I have been birthed.
I have birthed.
I am alive.
I have brushed up against death.
It’s rather easy to do.
The ocean, as seen by a little girl from Memphis, Tennessee, is overwhelming. The Atlantic Ocean, more so than the Mississippi River, was her only watery guide mark. She trusted the mischievous Mississippi, whose banks are visible from the shore no matter how high the waters have grown. The ocean was more dangerous, more powerful, and completely inaccessible to her.
I was born in Shelby County, Tennessee, quite close to downtown Memphis and the Mighty Mississippi River. Though born near a large river, I wasn’t raised to swim. We weren’t the type of people who had a pool in our backyard, or wore bathing suits in mixed company. Occasionally, my little brother and I would go to a Great Aunt’s house to swim while my mother and she chatted, but I wouldn't say we were pool people. So, of course, as a child of middle America, I wasn’t raised with oceanic skills: the ones that help you navigate and understand large water sources.
This gap of skills and understanding would become painfully obvious when, as a 30 year old, I took a job one hour from the Atlantic, in an inner harbor area called Elizabeth City, NC. Elizabeth City sits on the Albemarle sound, called affectionately, the Inner Banks. The area is in a historic swamp land called the Dismal Swamp. My father loved saying I had taken a job to teach at the Dismal Swamp school.
As I acclimated to the local culture and climate, I’d learn what brackish water is. It is quite mysterious and strange. Brackish water requires animals and plants to constantly adapt to various levels of salinity and water table height. Sharks can swim all the way from the Atlantic up the brackish streams and into our Inner Banks, and so you better believe I never swam in it. My healthy fear of sharks and early Jaws indoctrination lead to my deep respect for any salty water. I knew my limits.
Years later, while I lived there, I would get married and a few years after, I gave birth at a local hospital in Pasquotank County to a baby girl. It took me 5 days under some extreme circumstances to find a name for the baby. I landed on the name Zoe. It means “life.”
When Zoe was about 4 months old, my best friend and I took her to the beach on a Sunday. I often went to this beach on Sunday road trips and affectionately called it “church.” Billicia, another theatre professor in town, went with me this particular Sunday, a half work, half play day for us.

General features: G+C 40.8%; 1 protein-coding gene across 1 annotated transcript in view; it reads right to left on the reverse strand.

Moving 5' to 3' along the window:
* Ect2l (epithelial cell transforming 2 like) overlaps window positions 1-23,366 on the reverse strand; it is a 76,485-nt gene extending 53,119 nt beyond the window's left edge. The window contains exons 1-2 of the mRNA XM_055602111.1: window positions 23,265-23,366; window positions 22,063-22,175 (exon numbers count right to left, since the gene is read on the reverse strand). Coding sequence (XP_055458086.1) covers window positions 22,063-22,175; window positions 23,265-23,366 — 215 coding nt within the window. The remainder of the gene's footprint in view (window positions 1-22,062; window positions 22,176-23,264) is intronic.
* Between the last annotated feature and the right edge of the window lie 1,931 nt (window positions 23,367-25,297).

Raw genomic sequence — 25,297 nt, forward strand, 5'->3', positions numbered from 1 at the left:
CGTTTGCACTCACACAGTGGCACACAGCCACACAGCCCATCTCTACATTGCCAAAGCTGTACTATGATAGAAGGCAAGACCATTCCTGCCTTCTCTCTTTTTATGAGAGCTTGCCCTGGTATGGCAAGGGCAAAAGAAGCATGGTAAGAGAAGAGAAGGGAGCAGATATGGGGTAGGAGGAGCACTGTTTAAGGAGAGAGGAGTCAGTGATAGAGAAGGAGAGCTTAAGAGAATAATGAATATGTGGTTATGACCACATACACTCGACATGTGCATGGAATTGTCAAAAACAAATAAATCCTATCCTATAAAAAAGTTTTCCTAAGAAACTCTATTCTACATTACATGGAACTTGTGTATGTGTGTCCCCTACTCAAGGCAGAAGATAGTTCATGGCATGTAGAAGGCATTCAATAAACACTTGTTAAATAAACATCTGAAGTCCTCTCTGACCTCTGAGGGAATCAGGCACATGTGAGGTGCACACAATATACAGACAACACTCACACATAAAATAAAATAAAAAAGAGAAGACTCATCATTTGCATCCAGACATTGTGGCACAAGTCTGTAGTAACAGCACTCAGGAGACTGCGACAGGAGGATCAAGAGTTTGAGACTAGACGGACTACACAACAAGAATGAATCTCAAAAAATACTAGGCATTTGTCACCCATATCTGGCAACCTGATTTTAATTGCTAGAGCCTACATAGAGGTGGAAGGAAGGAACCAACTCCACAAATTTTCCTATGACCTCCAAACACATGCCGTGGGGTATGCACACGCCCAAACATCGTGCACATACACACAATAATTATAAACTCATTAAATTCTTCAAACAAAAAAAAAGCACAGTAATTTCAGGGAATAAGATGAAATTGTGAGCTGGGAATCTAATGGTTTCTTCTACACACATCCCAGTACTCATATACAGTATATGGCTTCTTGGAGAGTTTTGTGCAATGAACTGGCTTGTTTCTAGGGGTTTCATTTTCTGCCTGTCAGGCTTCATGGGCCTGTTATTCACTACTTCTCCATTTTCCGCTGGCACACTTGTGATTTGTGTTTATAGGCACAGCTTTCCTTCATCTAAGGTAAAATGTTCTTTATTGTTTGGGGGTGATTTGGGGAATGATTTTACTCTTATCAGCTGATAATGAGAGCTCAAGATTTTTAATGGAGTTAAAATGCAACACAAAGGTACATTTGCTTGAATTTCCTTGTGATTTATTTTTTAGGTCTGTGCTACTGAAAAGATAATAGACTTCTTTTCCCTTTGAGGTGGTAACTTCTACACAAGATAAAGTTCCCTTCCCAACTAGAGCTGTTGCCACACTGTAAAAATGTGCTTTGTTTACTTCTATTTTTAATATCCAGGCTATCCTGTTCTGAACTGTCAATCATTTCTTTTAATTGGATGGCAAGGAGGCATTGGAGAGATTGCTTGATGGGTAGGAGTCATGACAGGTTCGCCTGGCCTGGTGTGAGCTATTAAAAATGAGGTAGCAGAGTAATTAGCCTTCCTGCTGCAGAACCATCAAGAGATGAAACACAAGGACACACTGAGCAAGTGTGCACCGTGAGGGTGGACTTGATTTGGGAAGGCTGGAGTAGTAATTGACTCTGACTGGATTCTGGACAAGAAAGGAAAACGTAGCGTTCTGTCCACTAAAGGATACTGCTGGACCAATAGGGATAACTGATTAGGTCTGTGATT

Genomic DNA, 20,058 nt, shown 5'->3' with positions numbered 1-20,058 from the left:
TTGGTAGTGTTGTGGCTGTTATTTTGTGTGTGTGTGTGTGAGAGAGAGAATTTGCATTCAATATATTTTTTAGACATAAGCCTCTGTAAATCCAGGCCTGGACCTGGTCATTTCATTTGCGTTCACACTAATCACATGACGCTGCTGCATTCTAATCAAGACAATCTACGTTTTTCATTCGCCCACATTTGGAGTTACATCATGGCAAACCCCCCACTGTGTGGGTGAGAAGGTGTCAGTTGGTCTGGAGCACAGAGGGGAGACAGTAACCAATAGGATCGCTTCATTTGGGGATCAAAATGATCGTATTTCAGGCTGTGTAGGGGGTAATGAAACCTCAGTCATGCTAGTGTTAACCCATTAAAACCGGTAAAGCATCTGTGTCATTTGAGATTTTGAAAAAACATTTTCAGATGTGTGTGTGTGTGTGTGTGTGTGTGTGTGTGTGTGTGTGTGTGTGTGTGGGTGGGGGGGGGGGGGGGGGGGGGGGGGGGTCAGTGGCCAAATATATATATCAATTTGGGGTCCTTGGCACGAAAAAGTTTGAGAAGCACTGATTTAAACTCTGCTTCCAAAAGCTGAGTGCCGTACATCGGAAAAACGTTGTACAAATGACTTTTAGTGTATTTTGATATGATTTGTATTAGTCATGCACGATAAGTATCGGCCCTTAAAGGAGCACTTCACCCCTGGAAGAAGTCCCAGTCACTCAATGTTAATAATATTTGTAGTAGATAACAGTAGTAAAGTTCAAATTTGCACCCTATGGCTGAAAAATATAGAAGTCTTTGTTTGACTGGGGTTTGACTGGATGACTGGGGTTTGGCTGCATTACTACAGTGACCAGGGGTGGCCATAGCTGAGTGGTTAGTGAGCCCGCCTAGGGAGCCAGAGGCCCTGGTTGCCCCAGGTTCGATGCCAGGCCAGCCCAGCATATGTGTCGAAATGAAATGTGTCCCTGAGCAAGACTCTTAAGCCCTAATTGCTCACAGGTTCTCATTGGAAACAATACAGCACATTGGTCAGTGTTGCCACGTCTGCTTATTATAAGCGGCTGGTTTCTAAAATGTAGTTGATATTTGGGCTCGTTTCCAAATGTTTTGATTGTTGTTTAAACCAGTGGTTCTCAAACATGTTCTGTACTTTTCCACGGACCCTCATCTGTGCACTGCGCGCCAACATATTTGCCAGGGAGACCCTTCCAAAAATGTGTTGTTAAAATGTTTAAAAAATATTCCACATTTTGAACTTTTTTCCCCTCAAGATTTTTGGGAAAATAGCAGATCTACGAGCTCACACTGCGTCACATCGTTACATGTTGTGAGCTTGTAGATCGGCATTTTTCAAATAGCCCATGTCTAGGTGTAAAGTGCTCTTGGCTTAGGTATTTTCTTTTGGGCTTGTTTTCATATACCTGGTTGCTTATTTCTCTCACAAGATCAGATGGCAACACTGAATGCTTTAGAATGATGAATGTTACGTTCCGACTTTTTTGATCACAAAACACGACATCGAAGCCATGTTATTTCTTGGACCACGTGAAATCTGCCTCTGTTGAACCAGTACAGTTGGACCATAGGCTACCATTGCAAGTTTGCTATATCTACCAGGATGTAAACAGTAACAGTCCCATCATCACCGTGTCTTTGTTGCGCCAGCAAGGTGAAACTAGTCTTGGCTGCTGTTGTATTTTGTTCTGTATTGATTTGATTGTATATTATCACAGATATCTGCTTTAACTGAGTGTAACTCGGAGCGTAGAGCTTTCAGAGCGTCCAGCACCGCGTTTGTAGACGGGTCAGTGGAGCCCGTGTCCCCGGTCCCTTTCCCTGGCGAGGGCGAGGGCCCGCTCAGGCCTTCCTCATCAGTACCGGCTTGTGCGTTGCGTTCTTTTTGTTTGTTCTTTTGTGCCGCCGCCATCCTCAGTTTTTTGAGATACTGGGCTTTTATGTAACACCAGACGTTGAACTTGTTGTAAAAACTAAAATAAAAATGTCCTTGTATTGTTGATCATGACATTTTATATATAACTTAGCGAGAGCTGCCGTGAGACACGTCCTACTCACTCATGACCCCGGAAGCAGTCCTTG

We found a nice spot near the local’s parking area, set up “camp” on the beach, and spent a few hours getting sandy, then wet, drying off, having a snack, and repeating until we had had our crispy fill of it. In the short strand, we stood, knee deep in the cold waters of the Atlantic, chatting about work and plays and life. I nervously held my four-month-old squirming butterball of an infant against my chest, as Billicia and I enjoyed the cool water and rocky sand beneath our toes.
What folks don't tell you about the beach in the Northern Outer Banks area is that the strand is quite dangerous due to the drop off. This means there’s a shelf very close to the beach that slips into open ocean closer than you might experience further south. The short strand creates waves that sneak up on you quickly, smashing you face first into the sand, raking your body over the rocks, ripping off your bathing suit, and then dragging you out to open ocean. Many people have met their untimely demise this way, a handful a year.
I shouldn't have been surprised when a wave did just that to me. My back was turned away from the ocean for just a moment, which is all it took. A huge wave came over me from behind, and I quickly lost my footing and the grip on my baby, finding myself face down under the water, being drug across the rocky sand over the shelf into the open ocean.
The surf has a power and a quickness that demands respect. In that moment, I had the lived experience of losing my child to a watery death. In slow motion, I saw all of the things we would never do together: I would never watch her walk or call me Mama or hug me back or tell me about her first crush or make me all of the beautiful kid art and sing her songs to me. I saw my life as not a mama. I saw the end of my marriage. I saw my future with the drowning grief that only bereaved parents know.
This slow motion montage felt like it went on for a year, but was over in my few seconds.
I scrambled back to sure footing, wiping sand out of my eyes, blinking and wiping and screaming. I couldn’t tell which way was up. I couldn’t see where the voice I could barely hear over the waves was coming from.
I’ve got her.
I’ve got her.
Shannon, I’ve got her.
Through a tiny bit of clear space in my sandy vision, I turned to the open ocean toward the voice to see Billicia holding up a screaming baby in the air like the winning quarterback with a football.
Life is so short.
Motherhood has this way of keeping you on your knees, and, at the same time, terribly grateful for avoiding some possible tragedy on an almost weekly basis. Solo parenting in particular, unrelentingly vulnerable at best, gives you a plethora of moments to practice gratitude. Gratitude for those who, just a few lengths out from you, see what the waves of life did to you, and spring into action to help you avoid certain untimely ends.
May you have a Billicia in your moment of potential tragedy, catch and hold that which you cannot replace up to the light for you to see and call your name loud enough for you to hear.
Thank you for being a part of those that open and read these essays.
I adore your support and feedback, and love to hear from you.
Grateful to be welcoming my girl back to my home on Saturday, so I wanted to give you a bonus essay before I take a few days to get us back into our rhythm together.
I’ll be back next week. I hope you will be, too.